There was rejoicing in the National League last Saturday. Baseball's Raines of Terror had ended. After stealing 27 consecutive bases over three seasons, just 11 short of the major league record, Montreal's Tim Raines was thrown out by Los Angeles Catcher Mike Scioscia trying to steal third at Olympic Stadium. From New York to San Diego pitchers and catchers embraced, second basemen and shortstops cried for joy and managers began to breathe again, albeit nervously. Raines, a 21-year-old rookie leftfielder, could begin another reign al any moment. For the time being, he leads both leagues with 20 steals in 19 games. When the Cardinals' Lou Brock set the alltime record of 118 steals in 1974, he didn't get his 20th until his 27th game.
That Raines is leading all base stealers is a feat in itself, because there are more good ones now than ever before. More impressive still, he has been one of the pivotal figures in the National League East. Inspired by his base running, the Expos have beaten the Phillies in four of six games and are just one game off the division lead. But the team that deprived the Expos of a title last season was the Dodgers, who beat them 11 of 12 games. When Montreal and L.A. met last Friday night, for the first time this year Raines singled once, walked twice, scored two runs, stole three bases, filled in for 5‚Äö√Ñ√∂‚àö√±‚àö¬® innings as an emergency second baseman and won the game 9-8 with his first major league homer, in the 13th inning. Such an all-round performance was more or less routine for Raines, who is among the league leaders in average (.373), hits (28), runs (14), walks (13) and on-base percentage (.478) as well as steals.
After losing divisional titles on the final weekends of the 1979 and 1980 seasons, the Expos suffered another apparent setback last winter when their talented but troublesome leftfielder, leadoff hitter and base stealer supreme (97), Ron LeFlore, became a free agent and signed with the White Sox. Fortunately, Raines was waiting in the wings. The 1980 Minor League Player of the Year as a second baseman at Denver, he led the American Association with a .354 average and 77 steals and scored 105 runs. The Expos thought so much of him that in spring training they installed him in leftfield and made him the lead-off hitter. They did it even though he hadn't played outfield regularly since his junior year in high school and had gone 1 for 20 at the plate in two brief stints with Montreal last summer. He also appeared in six games late in the 1979 season.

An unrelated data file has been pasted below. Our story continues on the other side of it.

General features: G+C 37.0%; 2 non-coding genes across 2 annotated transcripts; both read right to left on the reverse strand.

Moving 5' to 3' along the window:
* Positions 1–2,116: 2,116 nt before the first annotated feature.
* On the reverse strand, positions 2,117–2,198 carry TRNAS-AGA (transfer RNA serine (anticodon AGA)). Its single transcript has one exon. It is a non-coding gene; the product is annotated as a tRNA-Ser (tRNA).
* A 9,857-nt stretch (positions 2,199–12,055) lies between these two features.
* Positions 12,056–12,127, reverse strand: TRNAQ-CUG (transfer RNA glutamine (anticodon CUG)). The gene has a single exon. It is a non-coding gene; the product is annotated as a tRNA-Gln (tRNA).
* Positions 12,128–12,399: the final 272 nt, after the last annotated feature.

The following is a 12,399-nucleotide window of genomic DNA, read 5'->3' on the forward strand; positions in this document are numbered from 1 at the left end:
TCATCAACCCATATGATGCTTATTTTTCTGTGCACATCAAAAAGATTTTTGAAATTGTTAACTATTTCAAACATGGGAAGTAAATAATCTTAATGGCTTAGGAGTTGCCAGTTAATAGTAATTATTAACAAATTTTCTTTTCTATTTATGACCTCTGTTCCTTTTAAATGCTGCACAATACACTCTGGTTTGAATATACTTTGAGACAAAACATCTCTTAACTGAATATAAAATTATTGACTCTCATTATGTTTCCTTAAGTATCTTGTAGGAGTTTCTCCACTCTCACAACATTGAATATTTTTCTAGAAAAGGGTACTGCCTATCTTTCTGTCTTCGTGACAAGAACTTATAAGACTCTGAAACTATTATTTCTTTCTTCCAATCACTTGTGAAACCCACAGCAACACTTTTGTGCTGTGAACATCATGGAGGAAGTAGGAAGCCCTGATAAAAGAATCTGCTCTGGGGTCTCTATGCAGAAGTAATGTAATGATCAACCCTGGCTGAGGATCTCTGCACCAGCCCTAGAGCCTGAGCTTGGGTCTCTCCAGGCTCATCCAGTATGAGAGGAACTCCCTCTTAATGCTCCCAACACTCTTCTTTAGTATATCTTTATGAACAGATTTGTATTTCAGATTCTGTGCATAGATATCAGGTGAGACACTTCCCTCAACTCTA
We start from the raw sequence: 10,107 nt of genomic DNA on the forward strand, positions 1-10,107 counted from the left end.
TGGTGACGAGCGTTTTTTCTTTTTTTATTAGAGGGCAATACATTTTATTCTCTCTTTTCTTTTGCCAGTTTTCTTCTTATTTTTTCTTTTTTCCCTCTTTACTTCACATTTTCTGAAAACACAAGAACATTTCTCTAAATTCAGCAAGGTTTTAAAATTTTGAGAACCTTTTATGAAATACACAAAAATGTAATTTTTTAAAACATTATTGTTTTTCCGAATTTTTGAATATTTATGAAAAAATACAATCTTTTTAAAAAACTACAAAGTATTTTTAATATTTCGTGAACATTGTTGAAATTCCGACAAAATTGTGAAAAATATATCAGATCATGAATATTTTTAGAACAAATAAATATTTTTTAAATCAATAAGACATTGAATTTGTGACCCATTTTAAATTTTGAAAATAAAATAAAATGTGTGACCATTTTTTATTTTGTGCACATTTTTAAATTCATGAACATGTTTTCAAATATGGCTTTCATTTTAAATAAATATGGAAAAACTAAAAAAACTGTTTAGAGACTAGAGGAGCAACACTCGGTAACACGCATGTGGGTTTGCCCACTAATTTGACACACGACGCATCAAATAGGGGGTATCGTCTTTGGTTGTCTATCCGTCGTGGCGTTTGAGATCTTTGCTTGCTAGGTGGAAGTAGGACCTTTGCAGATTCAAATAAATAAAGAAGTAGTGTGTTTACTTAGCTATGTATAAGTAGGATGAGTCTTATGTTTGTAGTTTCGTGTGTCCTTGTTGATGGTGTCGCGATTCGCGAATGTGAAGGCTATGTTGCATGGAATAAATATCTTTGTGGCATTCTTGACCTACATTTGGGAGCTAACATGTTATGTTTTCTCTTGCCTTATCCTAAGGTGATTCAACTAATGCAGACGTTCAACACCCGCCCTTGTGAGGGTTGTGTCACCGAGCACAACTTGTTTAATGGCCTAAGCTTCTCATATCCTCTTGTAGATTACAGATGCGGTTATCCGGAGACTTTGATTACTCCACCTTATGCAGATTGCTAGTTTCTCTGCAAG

At the winter meetings some 18 clubs had asked Expo President John McHale if Raines were available; the Cubs even offered as trade bait their fine reliever, Bruce Sutter. "If we had yielded to the temptation," says McHale, "we would have run the risk of repeating the same error the Cubs made 17 years ago, when they traded a certain Lou Brock."
Raines is one of six Expos who are allowed to run on their own. "When he's at bat he makes the infielders play shallower," says First Base Coach Steve Boros. "On base he distracts the pitcher. And he's as much of a threat to steal third as second. When he doesn't get on base there's a definite lull in our attack."
Boros deserves some of the credit for Raines' base-running success. Positioning himself a few yards up the first base line from the bag, Boros surveys the mound from the same angle as Raines, notes whether the pitcher signals his move home with his front leg, front shoulder or head, and records his findings in a notebook. Boros also carries a stopwatch to time pitchers' deliveries home and catchers' throws to second. "I don't time lefthanders because you can't tell exactly when they go home," says Boros. "The fastest righthander I've timed is Rick Reuschel of the Cubs, who takes 1.25 seconds from the time he comes out of the set position. The fastest catcher is our own Gary Carter, who throws to second in 1.88. When Tim times everything right, leans toward second just before the pitch and gets a good jump, he reaches second in 3.2 to 3.3 seconds. So only a combination of the best pitcher and catcher can hope to get him."
Raines has stolen second base 17 times and third three times. "To steal third you have to be moving before the pitch because the catcher has a shorter throw," Raines says, "but you can take a bigger lead off second than first because the second baseman and shortstop don't guard the bag."